These days I find that just being technical doesn’t cut the mustard, back in the early days of my career I would speak to most people as if they knew what WINS and DNS was or I would explain how TCPIP works and that is why they can not connect to a server or why the business needed HSRP to improve redundancy on their WAN links. After watching many people look at me with great despair I adapted and started to speak in normal everyday laymen terms, so I learnt to dull it down and turn down the techie inside.
The funny thing is that I still see this level of communication and interaction with the business. Only yesterday I was asked by a senior manager to “translate” an e-mail from a colleague which just confused and frustrated the manager as all she wanted was a simple answer.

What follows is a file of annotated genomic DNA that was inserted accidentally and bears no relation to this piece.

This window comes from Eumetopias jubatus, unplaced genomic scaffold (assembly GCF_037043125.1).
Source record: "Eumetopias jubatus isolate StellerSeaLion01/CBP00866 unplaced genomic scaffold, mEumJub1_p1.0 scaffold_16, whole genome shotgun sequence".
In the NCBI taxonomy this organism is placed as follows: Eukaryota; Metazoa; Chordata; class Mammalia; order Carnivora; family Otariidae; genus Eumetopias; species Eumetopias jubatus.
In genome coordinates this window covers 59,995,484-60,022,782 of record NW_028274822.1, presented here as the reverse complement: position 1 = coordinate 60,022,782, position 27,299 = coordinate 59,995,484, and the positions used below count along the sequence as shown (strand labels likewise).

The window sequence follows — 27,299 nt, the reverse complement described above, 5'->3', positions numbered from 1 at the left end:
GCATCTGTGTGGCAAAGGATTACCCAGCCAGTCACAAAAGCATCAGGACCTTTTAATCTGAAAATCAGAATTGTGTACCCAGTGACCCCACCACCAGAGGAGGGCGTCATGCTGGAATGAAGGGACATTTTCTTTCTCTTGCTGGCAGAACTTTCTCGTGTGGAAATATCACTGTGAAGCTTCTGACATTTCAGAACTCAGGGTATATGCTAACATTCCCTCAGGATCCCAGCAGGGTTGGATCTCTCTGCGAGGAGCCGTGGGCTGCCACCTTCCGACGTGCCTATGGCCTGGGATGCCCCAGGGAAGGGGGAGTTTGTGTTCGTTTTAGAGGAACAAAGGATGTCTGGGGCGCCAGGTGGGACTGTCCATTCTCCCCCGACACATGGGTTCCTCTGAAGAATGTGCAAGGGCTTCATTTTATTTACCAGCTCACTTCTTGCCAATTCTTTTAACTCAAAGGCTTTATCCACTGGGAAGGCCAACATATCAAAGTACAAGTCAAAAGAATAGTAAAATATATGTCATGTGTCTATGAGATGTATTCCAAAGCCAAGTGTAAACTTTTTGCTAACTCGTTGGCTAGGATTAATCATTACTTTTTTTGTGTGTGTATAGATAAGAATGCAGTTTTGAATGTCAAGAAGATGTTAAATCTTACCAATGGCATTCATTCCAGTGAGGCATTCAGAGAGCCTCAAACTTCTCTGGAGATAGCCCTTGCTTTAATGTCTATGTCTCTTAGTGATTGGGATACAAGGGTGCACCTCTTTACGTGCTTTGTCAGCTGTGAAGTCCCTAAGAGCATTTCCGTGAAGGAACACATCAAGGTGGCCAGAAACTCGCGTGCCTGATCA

Another typical techie approach I see is jumping straight into the technology to see what new features it has and how the GUI has changed. Instead there are all the other questions that should be asked like;
What is the business goal or process that I am trying to implement/improve?
What is the business benefit that can be gained from said technology?
What do we do today in the business and what technology do we have to enable this function, how well does that perform?
What are the operational issues/situations?
From there you can begin to write a strategy or specification and actually have some level of focus on what you are doing. I see so many people just get lost in the technology and forget what it is they are trying to do in the first place.
Why not give it a go when your next asked to look at a solution, ask some different questions, think in a different way and translate the strategy to technology.